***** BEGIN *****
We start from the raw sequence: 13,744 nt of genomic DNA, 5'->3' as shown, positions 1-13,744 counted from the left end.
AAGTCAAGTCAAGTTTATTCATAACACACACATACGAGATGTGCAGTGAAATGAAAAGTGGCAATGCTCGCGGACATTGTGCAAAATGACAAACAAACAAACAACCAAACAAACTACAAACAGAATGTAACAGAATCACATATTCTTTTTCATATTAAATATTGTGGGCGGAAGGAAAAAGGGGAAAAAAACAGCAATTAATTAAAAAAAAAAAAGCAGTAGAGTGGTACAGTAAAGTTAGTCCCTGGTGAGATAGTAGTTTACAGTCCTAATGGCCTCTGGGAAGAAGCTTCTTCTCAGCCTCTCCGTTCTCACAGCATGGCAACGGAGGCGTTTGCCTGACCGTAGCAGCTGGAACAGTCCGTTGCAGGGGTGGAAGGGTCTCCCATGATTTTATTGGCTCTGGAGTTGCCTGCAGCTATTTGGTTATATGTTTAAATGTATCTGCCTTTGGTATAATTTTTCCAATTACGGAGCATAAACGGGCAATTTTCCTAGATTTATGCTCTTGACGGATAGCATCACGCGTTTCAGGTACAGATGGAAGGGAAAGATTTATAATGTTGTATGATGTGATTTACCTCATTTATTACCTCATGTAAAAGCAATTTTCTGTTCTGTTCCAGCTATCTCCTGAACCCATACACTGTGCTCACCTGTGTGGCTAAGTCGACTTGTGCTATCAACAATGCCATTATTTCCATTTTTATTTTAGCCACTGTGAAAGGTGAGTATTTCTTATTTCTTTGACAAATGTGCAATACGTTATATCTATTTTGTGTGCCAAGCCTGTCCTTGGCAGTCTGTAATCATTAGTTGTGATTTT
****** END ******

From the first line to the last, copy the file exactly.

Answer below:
We start from the raw sequence: 13,744 nt of genomic DNA, 5'->3' as shown, positions 1-13,744 counted from the left end.
AAGTCAAGTCAAGTTTATTCATAACACACACATACGAGATGTGCAGTGAAATGAAAAGTGGCAATGCTCGCGGACATTGTGCAAAATGACAAACAAACAAACAACCAAACAAACTACAAACAGAATGTAACAGAATCACATATTCTTTTTCATATTAAATATTGTGGGCGGAAGGAAAAAGGGGAAAAAAACAGCAATTAATTAAAAAAAAAAAAGCAGTAGAGTGGTACAGTAAAGTTAGTCCCTGGTGAGATAGTAGTTTACAGTCCTAATGGCCTCTGGGAAGAAGCTTCTTCTCAGCCTCTCCGTTCTCACAGCATGGCAACGGAGGCGTTTGCCTGACCGTAGCAGCTGGAACAGTCCGTTGCAGGGGTGGAAGGGTCTCCCATGATTTTATTGGCTCTGGAGTTGCCTGCAGCTATTTGGTTATATGTTTAAATGTATCTGCCTTTGGTATAATTTTTCCAATTACGGAGCATAAACGGGCAATTTTCCTAGATTTATGCTCTTGACGGATAGCATCACGCGTTTCAGGTACAGATGGAAGGGAAAGATTTATAATGTTGTATGATGTGATTTACCTCATTTATTACCTCATGTAAAAGCAATTTTCTGTTCTGTTCCAGCTATCTCCTGAACCCATACACTGTGCTCACCTGTGTGGCTAAGTCGACTTGTGCTATCAACAATGCCATTATTTCCATTTTTATTTTAGCCACTGTGAAAGGTGAGTATTTCTTATTTCTTTGACAAATGTGCAATACGTTATATCTATTTTGTGTGCCAAGCCTGTCCTTGGCAGTCTGTAATCATTAGTTGTGATTTT